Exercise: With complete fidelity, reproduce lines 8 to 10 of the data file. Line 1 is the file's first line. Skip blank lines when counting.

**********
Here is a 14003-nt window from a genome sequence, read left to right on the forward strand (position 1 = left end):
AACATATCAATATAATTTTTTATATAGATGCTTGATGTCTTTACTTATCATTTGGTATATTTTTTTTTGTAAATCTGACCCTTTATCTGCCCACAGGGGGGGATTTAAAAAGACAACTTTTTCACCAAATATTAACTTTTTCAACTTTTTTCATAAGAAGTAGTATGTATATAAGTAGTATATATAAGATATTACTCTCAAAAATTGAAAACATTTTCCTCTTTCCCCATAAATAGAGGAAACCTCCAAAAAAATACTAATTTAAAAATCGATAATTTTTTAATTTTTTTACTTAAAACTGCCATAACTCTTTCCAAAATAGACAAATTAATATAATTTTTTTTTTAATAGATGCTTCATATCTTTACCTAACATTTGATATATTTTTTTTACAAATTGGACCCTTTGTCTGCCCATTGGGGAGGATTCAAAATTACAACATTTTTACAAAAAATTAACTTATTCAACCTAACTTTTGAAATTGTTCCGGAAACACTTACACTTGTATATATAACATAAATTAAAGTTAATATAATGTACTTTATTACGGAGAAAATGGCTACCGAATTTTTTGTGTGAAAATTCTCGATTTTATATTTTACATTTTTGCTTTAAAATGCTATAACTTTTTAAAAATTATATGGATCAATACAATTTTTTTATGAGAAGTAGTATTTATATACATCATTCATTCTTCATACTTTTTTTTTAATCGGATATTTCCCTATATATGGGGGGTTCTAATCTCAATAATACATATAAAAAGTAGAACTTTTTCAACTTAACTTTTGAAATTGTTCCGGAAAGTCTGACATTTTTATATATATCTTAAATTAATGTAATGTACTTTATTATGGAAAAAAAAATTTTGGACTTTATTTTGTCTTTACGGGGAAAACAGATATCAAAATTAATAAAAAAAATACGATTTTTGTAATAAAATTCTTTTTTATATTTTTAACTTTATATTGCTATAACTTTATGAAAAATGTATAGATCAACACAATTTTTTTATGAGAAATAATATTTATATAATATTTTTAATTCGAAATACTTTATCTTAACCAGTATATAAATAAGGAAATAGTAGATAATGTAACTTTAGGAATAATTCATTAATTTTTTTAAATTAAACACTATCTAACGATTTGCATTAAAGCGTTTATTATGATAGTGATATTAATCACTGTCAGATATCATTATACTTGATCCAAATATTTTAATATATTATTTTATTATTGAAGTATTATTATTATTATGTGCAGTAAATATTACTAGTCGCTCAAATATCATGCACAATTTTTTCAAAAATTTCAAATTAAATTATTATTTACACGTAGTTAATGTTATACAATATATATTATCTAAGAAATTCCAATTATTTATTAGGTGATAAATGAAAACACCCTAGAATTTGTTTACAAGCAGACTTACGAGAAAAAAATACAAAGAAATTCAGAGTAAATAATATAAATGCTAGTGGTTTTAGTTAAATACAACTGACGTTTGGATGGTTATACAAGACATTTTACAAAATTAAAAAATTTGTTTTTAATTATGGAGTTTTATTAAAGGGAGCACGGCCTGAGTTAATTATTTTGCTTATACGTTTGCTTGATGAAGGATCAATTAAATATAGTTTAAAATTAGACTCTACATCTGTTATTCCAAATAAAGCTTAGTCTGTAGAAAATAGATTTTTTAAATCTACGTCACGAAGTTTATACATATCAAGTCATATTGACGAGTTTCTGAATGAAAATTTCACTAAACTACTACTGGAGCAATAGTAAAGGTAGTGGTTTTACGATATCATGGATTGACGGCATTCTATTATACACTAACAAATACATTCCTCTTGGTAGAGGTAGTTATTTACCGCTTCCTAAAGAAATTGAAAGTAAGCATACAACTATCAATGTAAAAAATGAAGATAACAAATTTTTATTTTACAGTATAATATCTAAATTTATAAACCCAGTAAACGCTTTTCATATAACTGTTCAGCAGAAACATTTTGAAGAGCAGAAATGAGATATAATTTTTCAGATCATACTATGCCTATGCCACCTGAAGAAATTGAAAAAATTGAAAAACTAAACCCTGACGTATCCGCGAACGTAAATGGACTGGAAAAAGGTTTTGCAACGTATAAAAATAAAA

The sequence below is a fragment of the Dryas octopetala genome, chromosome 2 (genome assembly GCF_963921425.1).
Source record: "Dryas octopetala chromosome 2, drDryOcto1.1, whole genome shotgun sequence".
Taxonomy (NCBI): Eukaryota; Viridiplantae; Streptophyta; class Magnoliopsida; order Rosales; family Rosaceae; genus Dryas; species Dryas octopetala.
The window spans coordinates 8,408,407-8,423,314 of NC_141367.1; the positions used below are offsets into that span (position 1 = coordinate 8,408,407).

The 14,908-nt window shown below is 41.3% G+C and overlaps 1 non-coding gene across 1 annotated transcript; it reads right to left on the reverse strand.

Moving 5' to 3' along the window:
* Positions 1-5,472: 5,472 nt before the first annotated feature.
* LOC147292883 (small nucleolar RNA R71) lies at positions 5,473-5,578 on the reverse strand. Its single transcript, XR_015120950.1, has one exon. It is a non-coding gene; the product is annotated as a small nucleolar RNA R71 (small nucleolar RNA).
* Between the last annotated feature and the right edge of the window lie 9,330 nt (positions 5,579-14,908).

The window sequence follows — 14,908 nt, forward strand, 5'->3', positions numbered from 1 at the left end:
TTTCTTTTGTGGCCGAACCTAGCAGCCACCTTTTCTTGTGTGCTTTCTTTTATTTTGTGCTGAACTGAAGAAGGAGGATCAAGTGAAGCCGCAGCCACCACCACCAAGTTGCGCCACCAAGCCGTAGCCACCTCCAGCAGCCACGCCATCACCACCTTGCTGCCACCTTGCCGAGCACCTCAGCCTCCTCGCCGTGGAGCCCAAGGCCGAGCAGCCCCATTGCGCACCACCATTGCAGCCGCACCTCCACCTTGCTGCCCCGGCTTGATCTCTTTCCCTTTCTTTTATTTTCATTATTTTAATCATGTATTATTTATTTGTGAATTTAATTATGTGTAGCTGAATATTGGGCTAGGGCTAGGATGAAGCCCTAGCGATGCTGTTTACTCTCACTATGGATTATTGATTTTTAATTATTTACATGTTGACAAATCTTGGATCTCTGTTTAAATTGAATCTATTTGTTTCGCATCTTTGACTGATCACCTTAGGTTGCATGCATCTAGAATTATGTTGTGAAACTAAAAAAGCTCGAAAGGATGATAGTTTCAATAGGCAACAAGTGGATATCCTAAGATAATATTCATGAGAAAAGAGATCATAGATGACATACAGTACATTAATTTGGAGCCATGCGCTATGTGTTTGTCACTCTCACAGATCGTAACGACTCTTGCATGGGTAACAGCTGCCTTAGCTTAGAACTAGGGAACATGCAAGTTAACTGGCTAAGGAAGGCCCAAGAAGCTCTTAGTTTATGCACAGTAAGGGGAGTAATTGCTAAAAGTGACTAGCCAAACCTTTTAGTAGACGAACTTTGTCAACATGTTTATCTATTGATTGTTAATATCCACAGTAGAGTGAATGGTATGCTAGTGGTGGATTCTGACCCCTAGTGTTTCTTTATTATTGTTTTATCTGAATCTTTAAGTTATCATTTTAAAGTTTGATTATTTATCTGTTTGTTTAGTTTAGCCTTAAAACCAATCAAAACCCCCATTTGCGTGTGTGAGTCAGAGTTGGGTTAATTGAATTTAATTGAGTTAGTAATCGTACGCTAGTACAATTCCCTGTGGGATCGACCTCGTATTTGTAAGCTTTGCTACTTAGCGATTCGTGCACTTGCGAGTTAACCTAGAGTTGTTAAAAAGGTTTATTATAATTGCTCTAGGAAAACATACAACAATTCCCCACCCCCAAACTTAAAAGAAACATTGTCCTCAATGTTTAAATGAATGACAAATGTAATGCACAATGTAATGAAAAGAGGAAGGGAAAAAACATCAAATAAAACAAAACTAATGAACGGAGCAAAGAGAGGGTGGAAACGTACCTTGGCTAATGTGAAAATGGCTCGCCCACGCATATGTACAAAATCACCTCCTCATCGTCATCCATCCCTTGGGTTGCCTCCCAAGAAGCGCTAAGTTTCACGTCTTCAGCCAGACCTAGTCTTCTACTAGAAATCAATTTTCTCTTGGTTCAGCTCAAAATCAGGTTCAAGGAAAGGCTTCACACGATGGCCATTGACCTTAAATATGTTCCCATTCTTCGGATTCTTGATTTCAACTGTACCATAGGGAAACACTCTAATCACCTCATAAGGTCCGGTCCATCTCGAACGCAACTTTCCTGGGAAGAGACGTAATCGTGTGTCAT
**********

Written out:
Moving 5' to 3' along the window:
* Positions 1-5,472: 5,472 nt before the first annotated feature.
* LOC147292883 (small nucleolar RNA R71) lies at positions 5,473-5,578 on the reverse strand. Its single transcript, XR_015120950.1, has one exon. It is a non-coding gene; the product is annotated as a small nucleolar RNA R71 (small nucleolar RNA).